Ice hockey has a concussion problem. Though I am going to focus on the NHL, I should note concussions are unfortunately prevalent across all levels of the sport. In fact, for youth players, hockey has the second-highest concussion rate of any sport after rugby and more than double the concussion rate of youth American football. For adults, women’s ice hockey has significantly more concussion incidents than men’s hockey and a higher concussion rate than American football at the collegiate level for practices. Potential explanations for this gender difference include different reporting rates for men and women, that men are introduced to physicality in the sport at an earlier age or that women have physiological differences that make them more prone to concussion.
Although concussions in the NHL are commonly reported and discussed, I have personally developed a new perspective on the issue by sustaining my first concussion over winter break because of my lack of advanced skiing skills.
I was lucky — my concussion was very mild, and I had few symptoms. But I will not soon forget the feeling of my head hitting the ground, the stars I saw upon impact, the difficulty and fogginess I had getting up and the headache that lingered long after the injury. Most importantly, facing the risk of a more severe head injury multiple times per week as a part of a career is now unthinkable to me.
Now, science is showing us that the concussion is not the worst of it. Repeated head trauma, even trauma that does not reach the level of concussion, increases the risk of chronic traumatic encephalopathy. People affected by CTE can lose their memory and become aggressive or depressed with age, among other debilitating symptoms.
Unfortunately, the NHL has been historically hesitant to acknowledge the science of CTE or its responsibility for the safety of its players. This year, NHL Commissioner Gary Bettman called the evidence linking multiple concussions and CTE “anecdotal.” In 2018, 300 former players sued the NHL and won a $19 million settlement, but the league did not admit liability for these injuries.
Although the NHL has denied the link between head injuries and the long-term effects of CTE, it did introduce a modernized concussion protocol in 2016. There are now spotters at each game, as well as at the NHL headquarters in Toronto, watching so they can tell teams to initiate concussion protocol. The league’s commitment to this measure, however, has yet to be seen given the amount of head injuries that are not properly addressed. In the 2018 Stanley Cup playoffs, there were several instances of players sustaining head injuries and not undergoing concussion protocol. Then Golden Knights left winger James Neal, after taking a shoulder to the head and falling to the ice, appeared to wave off a trainer questioning him. Capitals’ defender Brooks Orpik, after colliding with Neal a separate time, stayed down on the ice clutching his head and seemingly argued to officials that he was hit in the head. Neither entered concussion protocol, and both were on the ice for their next shift without extra rest.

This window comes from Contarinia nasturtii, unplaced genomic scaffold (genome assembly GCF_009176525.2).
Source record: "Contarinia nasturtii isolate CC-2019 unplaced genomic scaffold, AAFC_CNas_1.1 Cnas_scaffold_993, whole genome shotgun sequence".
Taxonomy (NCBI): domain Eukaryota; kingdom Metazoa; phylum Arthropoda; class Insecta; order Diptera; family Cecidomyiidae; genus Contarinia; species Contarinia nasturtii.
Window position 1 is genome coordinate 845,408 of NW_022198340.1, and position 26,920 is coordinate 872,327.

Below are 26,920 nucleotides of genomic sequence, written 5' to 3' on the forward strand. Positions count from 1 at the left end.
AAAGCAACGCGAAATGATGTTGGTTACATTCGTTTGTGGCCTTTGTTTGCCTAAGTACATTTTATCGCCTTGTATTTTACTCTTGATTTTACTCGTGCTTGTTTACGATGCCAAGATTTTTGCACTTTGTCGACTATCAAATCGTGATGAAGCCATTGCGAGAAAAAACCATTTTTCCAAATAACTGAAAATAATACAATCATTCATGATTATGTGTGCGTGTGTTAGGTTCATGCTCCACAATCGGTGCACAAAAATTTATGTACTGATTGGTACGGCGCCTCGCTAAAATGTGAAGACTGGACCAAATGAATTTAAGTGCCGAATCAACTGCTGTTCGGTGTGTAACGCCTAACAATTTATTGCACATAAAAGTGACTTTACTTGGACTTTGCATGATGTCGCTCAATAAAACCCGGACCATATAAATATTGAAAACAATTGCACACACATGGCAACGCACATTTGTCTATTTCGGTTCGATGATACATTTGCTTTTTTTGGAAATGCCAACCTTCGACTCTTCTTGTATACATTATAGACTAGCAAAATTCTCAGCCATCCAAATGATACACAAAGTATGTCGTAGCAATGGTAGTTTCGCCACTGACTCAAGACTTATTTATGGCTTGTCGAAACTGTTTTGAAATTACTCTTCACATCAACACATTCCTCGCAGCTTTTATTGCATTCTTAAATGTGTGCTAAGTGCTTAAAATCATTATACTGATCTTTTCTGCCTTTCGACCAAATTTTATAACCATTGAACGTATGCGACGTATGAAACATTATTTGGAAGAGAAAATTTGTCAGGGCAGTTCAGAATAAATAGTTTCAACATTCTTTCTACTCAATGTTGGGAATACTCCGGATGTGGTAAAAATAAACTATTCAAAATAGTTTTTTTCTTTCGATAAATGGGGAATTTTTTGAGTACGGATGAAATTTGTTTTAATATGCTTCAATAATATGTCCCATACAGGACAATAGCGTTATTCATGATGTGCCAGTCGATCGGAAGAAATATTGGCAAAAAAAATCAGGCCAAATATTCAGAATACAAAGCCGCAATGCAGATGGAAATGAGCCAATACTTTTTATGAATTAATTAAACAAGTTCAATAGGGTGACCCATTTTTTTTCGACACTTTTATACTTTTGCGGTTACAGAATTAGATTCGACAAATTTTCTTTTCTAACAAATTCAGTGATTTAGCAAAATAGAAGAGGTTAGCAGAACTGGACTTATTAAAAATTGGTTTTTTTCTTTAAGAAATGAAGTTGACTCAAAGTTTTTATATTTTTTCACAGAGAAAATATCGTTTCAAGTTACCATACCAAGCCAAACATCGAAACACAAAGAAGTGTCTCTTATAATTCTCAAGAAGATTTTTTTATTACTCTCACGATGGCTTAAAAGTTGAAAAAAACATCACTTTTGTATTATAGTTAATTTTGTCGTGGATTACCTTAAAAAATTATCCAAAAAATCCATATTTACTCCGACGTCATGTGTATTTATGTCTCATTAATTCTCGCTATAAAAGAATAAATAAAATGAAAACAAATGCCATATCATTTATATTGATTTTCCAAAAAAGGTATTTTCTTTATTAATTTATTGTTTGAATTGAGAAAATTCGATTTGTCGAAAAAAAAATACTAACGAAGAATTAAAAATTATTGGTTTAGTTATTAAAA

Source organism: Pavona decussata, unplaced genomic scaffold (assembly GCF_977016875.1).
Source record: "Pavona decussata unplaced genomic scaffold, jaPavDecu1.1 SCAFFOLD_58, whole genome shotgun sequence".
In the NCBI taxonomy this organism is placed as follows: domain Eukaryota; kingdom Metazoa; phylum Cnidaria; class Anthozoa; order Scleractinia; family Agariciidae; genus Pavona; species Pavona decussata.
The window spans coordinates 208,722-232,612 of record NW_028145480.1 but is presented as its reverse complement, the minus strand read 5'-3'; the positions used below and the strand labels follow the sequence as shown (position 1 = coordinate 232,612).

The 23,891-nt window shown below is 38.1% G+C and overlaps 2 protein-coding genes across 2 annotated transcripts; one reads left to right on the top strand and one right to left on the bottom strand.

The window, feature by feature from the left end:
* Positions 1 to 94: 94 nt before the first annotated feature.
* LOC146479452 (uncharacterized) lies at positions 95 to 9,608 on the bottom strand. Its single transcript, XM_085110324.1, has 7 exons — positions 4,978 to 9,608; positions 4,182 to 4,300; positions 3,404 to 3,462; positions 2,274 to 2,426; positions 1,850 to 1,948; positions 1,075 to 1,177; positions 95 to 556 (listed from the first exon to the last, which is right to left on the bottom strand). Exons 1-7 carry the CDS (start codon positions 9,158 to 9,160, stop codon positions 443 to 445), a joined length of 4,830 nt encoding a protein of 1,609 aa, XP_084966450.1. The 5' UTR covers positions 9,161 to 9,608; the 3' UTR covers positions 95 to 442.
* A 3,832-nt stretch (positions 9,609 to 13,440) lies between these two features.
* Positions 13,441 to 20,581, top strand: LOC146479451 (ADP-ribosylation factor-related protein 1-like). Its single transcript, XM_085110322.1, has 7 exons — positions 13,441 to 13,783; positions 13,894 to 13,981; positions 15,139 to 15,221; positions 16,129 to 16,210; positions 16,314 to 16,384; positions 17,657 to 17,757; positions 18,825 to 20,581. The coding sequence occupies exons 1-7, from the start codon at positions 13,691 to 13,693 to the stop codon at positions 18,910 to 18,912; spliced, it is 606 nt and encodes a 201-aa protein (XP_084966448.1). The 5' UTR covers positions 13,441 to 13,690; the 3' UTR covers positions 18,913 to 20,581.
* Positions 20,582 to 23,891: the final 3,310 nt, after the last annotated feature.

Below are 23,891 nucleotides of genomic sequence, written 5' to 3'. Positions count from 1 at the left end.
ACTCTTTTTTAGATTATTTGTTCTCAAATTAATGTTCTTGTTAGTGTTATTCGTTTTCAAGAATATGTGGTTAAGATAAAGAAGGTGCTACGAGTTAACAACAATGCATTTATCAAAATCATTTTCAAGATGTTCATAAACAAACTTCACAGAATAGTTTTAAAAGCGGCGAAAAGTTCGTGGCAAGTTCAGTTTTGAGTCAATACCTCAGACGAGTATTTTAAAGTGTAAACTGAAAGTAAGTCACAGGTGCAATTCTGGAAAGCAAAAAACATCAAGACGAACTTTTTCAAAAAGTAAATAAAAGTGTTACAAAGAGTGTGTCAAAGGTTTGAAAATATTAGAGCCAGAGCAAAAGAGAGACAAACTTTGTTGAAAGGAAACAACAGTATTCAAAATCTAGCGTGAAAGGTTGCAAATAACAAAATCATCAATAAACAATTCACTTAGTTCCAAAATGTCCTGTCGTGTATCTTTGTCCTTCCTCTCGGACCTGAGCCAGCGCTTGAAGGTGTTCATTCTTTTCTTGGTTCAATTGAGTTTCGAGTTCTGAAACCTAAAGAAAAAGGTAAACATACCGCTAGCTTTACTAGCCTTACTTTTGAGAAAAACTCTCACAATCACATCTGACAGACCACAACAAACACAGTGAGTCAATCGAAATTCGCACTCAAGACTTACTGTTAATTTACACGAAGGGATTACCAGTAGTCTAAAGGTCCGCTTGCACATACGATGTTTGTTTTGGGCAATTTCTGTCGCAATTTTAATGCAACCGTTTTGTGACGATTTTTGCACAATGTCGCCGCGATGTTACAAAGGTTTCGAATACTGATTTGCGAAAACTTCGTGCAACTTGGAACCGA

While recovering from my concussion, I had plenty of time to watch hockey. I have a subscription to NHL.TV, which has some commercials produced by the league for its exclusive content. One such commercial is for its compilations of hits called “Collision Course.” Since physicality is such an integral part of hockey and adds to the excitement, it seems obvious the NHL would want to advertise these hits. However, based on the montage in the commercial, the NHL is advertising some of its illegal hits. These commercials show players getting hit into the boards or players leaving their skates to make hits. Both of these actions have been made illegal to protect players, yet the league uses these hits as marketing material.
The NHL makes the NFL seem progressive when it comes to head injuries, which is hard to do. Perhaps as a less popular sport, the NHL tries to fly under the radar, as Will Smith will not soon be starring in a movie exposing the NHL’s treatment of concussions as he did for the NFL in the 2015 movie “Concussion.” Ultimately, if the NHL can’t find a reason to care more about the players suffering from their injuries or who have died by suicide, it should at least be interested in protecting its most skilled and therefore valuable players. The Penguins forward Sidney Crosby has missed the equivalent of nearly two seasons with head injuries, and the careers of stars of the past were cut short by concussions, like former Flyers’ centerman Eric Lindros, former Sabres centerman Pat LaFontaine and former Bruins centerman Marc Savard. At the end of the day, the NHL does have a moral duty to care for its players, and its attitude toward the dangers of head injuries represents a failure of the league in what should be one of its foundational concerns.